A Craig tank posting again. Here’s another video from the American Wartime Museum open house:
Many will jump to compare the PT-76 to the M551 Sheridan. But the Russian tank had been around some 15 years before the American tank even did test laps. While the American tank used a highly advanced (perhaps too advanced) hybrid gun-missile armament, the PT-76 used a tried-and-true 76mm main gun. The gun fires both high velocity armor piercing (HVAP) and high explosive anti-tank (HEAT) rounds. A 7.62 caliber coaxial machine gun complements the main gun.
The Russians kept the PT-76 in production through the late 1960s. All told over 5000 rolled out of the factories. Production variants introduced better NBC and night vision systems. A few PT-85s were produced with an 85mm main gun. And experimental versions featured 90mm or anti-tank missile armament.
The PT-76’s design put emphasis on amphibious capabilities. In fact, the PT-76 came with water jets to allow speeds of 6 mph when swimming.
In addition to great amphibious capabilities, the PT-76 had a roomy interior and good cross country mobility. But the tank’s armor was only good against rifle-caliber fire. And the main gun lacked any stabilization. You wouldn’t want to go toe-to-toe with enemy tanks. However, the PT-76 was designed to operate and exploit the fringes of a defense line where enemy tanks were not supposed to be.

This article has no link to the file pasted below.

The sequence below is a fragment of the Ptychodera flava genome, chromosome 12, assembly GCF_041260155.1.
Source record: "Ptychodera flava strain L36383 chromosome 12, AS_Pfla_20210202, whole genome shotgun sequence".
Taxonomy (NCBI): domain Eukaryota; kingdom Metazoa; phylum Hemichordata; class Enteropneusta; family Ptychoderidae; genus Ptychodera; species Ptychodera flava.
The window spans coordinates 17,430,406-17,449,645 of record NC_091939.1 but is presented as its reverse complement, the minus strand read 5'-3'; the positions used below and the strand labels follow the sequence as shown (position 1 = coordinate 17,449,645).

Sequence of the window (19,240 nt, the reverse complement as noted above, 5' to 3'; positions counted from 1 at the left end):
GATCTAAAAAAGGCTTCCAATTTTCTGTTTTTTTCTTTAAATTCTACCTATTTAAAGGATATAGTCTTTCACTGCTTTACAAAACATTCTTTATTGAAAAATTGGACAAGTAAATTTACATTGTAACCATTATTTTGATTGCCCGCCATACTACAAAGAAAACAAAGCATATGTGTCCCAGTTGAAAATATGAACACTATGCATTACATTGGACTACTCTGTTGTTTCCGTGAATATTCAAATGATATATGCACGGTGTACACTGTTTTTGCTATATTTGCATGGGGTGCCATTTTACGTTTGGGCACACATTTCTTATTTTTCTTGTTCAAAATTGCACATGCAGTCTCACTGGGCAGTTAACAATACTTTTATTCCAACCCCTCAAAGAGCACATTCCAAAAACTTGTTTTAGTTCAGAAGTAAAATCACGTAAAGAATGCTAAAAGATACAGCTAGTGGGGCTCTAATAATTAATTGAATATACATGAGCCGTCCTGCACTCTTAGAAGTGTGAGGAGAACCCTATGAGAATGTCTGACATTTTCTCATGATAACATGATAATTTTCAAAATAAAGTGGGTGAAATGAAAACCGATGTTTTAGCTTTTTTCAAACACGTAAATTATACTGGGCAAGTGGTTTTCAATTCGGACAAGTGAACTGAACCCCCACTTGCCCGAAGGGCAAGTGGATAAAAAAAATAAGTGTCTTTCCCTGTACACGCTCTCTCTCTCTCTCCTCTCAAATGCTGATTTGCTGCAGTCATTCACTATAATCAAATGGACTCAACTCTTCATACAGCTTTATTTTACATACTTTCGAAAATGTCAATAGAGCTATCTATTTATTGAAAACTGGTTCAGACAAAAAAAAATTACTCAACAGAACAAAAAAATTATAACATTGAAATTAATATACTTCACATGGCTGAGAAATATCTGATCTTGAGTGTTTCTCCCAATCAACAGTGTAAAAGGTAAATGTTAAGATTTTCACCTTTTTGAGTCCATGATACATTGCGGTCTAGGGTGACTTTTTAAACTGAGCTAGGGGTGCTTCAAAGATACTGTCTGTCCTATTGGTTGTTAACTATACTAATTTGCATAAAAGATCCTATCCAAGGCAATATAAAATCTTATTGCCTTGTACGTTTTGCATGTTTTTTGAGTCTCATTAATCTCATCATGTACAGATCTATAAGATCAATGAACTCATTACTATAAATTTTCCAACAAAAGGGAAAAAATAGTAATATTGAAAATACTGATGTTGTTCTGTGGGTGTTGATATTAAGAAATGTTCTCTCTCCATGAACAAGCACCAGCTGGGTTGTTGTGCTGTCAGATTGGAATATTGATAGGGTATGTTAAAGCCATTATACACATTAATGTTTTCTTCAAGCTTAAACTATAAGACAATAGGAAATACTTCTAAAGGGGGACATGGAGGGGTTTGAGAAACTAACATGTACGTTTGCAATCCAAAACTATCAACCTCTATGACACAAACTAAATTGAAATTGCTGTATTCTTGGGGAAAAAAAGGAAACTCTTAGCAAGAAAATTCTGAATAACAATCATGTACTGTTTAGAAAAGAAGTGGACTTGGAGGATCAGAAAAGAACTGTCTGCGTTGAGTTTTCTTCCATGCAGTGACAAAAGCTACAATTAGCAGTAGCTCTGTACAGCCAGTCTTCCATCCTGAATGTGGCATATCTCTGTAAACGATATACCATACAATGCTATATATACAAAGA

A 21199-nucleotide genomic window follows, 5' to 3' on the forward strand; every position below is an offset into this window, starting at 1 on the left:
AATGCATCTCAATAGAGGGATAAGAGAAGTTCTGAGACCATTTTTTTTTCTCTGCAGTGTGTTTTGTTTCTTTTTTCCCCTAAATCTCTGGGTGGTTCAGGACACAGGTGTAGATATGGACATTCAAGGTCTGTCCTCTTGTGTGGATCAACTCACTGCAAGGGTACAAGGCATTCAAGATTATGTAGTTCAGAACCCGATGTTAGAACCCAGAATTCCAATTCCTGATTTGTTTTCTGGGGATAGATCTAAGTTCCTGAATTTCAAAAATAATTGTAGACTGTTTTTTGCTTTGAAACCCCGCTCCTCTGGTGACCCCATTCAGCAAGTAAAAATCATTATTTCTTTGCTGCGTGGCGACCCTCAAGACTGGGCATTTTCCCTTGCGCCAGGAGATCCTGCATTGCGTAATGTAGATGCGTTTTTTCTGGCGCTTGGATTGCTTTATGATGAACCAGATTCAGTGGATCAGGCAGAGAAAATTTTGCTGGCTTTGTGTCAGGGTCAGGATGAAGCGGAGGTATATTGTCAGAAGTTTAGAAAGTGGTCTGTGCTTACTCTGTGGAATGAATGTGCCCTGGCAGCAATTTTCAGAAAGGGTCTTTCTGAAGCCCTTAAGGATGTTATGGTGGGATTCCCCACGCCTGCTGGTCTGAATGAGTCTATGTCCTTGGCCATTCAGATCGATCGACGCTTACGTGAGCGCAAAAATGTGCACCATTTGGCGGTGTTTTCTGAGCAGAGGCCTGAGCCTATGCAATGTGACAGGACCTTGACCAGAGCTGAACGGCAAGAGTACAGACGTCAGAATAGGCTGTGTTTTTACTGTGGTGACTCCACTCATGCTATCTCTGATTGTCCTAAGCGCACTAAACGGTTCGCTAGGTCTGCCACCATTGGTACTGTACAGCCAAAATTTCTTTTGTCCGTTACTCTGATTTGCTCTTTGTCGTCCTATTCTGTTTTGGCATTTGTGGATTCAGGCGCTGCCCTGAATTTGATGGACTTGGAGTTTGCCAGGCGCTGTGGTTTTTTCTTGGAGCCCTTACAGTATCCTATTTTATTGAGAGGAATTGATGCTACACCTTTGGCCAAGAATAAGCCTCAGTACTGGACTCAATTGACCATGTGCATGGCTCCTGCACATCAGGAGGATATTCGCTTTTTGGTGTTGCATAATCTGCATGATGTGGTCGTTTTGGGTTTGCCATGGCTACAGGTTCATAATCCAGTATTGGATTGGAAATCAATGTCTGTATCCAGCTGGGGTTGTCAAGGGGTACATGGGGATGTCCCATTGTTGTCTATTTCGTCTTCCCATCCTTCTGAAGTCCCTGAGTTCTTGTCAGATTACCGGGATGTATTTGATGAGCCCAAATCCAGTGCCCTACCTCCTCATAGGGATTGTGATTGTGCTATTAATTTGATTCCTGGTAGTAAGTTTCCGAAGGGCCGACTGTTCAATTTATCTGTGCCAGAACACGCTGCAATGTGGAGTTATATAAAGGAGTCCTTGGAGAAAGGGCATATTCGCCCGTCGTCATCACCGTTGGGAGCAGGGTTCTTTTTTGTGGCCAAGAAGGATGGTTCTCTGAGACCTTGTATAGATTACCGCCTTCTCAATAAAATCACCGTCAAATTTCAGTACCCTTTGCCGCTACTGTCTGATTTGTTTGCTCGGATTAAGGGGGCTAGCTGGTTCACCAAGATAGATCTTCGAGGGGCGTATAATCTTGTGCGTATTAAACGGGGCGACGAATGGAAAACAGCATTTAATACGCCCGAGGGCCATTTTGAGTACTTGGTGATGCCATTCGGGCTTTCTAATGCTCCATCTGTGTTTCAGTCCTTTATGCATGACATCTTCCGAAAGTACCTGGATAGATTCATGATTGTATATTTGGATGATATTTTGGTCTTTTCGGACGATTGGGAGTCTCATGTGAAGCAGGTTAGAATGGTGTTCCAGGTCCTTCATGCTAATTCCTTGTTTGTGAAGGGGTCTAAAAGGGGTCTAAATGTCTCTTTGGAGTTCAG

In Soviet service the PT-76s armed reconnaissance companies in line divisions and tank companies in the marine divisions. Russia retains a significant number of the PT-76s. Here’s an old documentary forwarded by the political officer (can anyone translate what he’s saying?):
With over 2000 exported, many nations around the world continue to operate the amphibious tanks. Examples manned by the North Vietnamese participated in some of the few tank-vs-tank battles in the Vietnam War. In fact, PT-76s were the first to fall victim to TOW missiles.
While technically the tank COULD be airdropped or air-transported, the Russians opted to use the ASU-57 and ASU-85 self-propelled guns in airborne formations (and later BMD series recon/carriers).
Speaking of the ASU-85, that weapon used the chassis of the PT-76, with of course an 85 mm gun fixed in a superstructure. Other systems using the PT-76 chassis include the BTR-50 amphibious carrier, the ZSU-23-4 self-propelled anti-aircraft gun, missile carriers, and various support vehicles. The Chinese improved the basic design into their own Type 63 tank.
Certainly there are some features of the PT-76 that make me wish the US Army or Marine Corps had procured something similar. On the other hand, the American habit of misusing light armor would make any “Yankee” version a death trap.